My first class at Cornell was Terrence Irwin’s 200-level Ethics lecture. It was a big-ideas kind of course. What is justice? What is fairness? When is it right to punish, praise or blame? I loved it — all of it — and have since devoted my undergraduate experience to grappling with its big ideas in the philosophy department, among other places.
To be sure, Professor Irwin deserves an ode, some poetic praise for his thoughtful manner, elegant curriculum and ever-present fanny pack. But this ode must be put on hold. There is a more pressing matter to consider. Why, when I think back on that course, do I remember not just late nights with classical texts or in-class repartee, but the ugly irony of a cluster of ethics students swapping answers to last night’s take-home quiz right outside the lecture hall, minutes before class? Why must I recall my neighbor to the right leaning forward to bum an answer off of another student, only to find out she had solicited a baby-faced, and now snarling, T.A.? Do we not care about doing the right thing or, at the very least, keeping our noses clean?
One problem in analyzing academic integrity on campus is that much of what we know comes to us in the form of anecdotes like the ones above. We tend to know who in our circles cheats; what classes in our majors allow for students to cheat; which professors in our colleges are tough and which are relaxed on matters of integrity. This type of knowledge is problematic because we don’t know the broader trends of attitudes and numbers of offenses, nor can we accurately gauge ourselves against past Cornellians or our peers across the Ivy League. As a member of the Arts & Sciences Academic Integrity Hearing Board, my knowledge of undergraduate cheating at Cornell is as good as anyone’s, but primarily informed by detailed accounts of individual stories — the cases that come to my board hearings. I do, however, get some access to the data on case volume, and here’s what I think:
Cheating is a regular part of the academic endeavor for a sliver of Cornellians. They commit some kind of fraud on many of their major assignments and think very little of it until some kind of reckoning is upon them — either an uncomfortable heart to heart with a professor or more formal proceedings. And a much larger group cheats occasionally, out of laziness or desperation, on assignments in courses they are uncomfortable with, usually first year writing seminars and required humanities courses outside of their majors. Finally, there are a lot of latent cheaters out there — students who would if they could, but don’t because of the increased absence of at-home, on-your-honor assignments.
For now, I am less interested in the cheater’s psyche than in the effects of his actions. While cheating may seem to be a solitary venture, it is not. Sure, there is the argument that cheating cheapens the Cornell degree and academia in general blah blah blah. But that argument, though valid, is difficult to quantify and boring. More meaningful for our education in the here and now is the fact that several professors have remarked to me that the prevalence of plagiarism (upwards of 10 percent on some assignments) has led them to forego assigning papers in favor of tests and in-class essays. For in-class assignments, cheaters are fewer and more difficult to identify. They want to avoid the headache of bringing charges against several students at a time, which, all-told, would take a full week’s work. So, as a consequence of cheating, we are quite literally getting an inferior education. We are taught by professors who feel partially limited in their teaching and testing.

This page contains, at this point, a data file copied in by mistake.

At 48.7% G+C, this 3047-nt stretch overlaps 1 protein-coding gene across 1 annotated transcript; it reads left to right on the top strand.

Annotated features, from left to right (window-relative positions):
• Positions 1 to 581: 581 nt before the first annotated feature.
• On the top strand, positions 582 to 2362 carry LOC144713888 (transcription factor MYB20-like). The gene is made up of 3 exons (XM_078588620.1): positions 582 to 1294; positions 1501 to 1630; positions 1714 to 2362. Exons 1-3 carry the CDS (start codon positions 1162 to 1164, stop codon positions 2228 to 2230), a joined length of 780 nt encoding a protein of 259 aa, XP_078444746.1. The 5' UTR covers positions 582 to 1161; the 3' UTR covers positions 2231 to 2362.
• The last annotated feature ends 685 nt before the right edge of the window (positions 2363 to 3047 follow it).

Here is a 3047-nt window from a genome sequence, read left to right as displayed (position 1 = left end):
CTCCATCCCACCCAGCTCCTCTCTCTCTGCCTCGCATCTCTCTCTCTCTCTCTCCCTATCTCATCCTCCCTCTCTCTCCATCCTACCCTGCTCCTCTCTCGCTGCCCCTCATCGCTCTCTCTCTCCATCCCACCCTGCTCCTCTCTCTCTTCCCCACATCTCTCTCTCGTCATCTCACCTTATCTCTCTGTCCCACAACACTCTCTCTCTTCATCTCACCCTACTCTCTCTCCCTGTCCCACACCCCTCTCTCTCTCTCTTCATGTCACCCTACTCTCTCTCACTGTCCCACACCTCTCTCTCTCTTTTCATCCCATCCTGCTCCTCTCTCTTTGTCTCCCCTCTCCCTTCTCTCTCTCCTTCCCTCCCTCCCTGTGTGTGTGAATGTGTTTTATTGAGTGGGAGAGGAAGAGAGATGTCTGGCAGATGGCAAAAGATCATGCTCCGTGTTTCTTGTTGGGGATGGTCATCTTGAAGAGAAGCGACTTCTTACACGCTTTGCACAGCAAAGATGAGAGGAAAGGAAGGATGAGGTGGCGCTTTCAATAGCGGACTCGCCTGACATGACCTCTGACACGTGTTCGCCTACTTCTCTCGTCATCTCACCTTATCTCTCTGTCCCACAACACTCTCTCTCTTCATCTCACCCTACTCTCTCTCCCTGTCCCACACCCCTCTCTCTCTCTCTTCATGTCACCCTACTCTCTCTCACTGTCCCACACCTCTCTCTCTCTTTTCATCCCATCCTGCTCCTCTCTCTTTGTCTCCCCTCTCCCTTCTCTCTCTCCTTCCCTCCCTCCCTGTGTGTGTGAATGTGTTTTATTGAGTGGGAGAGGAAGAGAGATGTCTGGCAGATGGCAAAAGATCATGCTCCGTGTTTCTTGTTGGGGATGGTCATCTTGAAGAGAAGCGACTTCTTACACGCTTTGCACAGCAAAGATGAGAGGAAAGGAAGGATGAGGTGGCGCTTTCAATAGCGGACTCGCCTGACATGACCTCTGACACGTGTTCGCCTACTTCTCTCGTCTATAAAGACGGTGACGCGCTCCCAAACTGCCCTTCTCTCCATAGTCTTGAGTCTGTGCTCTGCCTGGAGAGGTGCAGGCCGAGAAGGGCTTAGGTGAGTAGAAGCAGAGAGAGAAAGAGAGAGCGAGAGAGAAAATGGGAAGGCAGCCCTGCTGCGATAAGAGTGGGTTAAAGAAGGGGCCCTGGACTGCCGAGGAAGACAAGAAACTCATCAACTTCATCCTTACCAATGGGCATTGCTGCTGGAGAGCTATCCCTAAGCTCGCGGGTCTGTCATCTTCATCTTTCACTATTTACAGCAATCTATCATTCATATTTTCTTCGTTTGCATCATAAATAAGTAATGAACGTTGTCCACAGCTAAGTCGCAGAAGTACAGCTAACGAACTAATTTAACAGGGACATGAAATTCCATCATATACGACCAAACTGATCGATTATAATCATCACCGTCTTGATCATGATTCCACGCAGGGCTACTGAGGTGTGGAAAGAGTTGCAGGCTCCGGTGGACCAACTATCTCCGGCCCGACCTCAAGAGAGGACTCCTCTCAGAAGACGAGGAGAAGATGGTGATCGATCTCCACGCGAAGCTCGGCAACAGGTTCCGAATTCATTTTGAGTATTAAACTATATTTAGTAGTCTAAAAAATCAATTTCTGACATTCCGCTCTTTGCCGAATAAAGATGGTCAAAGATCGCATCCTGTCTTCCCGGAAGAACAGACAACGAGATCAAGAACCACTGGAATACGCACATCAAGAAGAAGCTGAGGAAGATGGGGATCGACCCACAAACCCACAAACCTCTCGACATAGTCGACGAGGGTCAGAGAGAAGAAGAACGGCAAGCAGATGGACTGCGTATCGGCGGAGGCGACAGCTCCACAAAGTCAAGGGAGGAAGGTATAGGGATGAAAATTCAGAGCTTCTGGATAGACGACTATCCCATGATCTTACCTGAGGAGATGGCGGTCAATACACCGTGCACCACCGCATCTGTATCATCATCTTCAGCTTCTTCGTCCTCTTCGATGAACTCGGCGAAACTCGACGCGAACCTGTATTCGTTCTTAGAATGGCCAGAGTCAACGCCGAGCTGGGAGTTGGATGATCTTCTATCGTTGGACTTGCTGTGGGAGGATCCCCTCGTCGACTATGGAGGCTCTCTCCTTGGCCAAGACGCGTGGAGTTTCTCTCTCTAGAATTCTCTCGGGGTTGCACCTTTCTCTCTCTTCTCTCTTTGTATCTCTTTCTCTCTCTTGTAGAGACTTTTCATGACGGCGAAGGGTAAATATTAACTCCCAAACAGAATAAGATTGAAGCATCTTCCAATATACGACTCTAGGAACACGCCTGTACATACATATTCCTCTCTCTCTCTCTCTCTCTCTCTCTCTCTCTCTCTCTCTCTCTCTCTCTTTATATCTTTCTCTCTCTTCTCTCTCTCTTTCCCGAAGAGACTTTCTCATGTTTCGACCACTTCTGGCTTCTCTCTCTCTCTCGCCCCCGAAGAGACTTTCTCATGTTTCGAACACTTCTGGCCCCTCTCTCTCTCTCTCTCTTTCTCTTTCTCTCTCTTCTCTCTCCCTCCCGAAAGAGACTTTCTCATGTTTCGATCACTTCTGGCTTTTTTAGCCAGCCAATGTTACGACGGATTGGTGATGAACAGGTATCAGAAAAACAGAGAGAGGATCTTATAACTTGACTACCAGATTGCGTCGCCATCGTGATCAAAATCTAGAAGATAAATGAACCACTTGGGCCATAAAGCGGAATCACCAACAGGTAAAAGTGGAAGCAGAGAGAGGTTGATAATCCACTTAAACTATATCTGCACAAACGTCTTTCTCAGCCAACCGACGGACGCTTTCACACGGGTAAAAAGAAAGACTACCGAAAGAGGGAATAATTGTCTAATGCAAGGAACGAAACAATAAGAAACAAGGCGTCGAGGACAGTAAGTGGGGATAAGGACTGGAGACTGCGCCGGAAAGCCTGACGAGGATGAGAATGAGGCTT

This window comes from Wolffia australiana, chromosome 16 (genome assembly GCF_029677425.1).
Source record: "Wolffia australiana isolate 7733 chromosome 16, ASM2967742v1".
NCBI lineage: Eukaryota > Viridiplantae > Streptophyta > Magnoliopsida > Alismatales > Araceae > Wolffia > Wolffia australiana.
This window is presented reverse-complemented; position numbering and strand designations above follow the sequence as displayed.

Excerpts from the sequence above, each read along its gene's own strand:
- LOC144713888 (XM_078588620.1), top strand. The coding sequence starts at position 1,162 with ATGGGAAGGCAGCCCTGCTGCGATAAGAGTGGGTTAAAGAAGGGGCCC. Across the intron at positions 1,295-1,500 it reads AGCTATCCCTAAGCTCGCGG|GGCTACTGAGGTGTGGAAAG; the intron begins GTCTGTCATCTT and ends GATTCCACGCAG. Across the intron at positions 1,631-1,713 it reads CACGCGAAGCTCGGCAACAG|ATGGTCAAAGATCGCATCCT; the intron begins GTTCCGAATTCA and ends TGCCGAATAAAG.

They’re also partially soft, though, and so are we. Most cases I see on the hearing board involve students who blatantly plagiarize full paragraphs — I mean we’re talking cut and paste from Wikipedia blatant. But the punishment is typically to uphold the grade given to the students for the course (usually an F). No probation, no counseling, no suspension, no expulsion. And when I raise the concern of going too easy on these students, most everyone I talk to follows the red herring of obsessing over the “gray area” in which past academic experiences, culture and the newness of college life lead students to plagiarize without meaning to. These students are thereby guilty of only the minor, smiley offense of failing to discover the rules and seek out help on citations. It’s all learning. It’s all discovery. We’re all really good people since we’re at Cornell, right?
In considering a way forward on improving the integrity of Cornell undergraduates, we should remember that the gray area, while fun to muse about, doesn’t contain the vast majority of infractions on campus. No, there is a lot of cheating on our campus that goes unreported and unpunished, unquestioned and under-punished. Very little of it is “gray” and a great deal of it could be deterred by the specter of unavoidable, harsher punishments like those of our peer institutions. “Hey cheater, you lifted a paper off the web? See you in a year. You did it twice? Have a nice life.”
Fair-minded students and faculty alike should stand up and speak out against this ugly, hidden problem. That process starts with us turning in our classmates and students with greater frequency and dishing out harsher penalties. It continues with support of any and all reforms to the Academic Integrity Hearing Board system, which, in my experience has been a little soft on cheaters and a lot constrained in its scope of questions to be answered and punishments to be passed down. And this process never ends. We should view the molding of a more ethical student body as a continuing moral imperative.
Andrew Daines is a senior in the College of Arts and Sciences. He may be reached at firstname.lastname@example.org . The Right Stuff appears alternate Wednesdays this semester.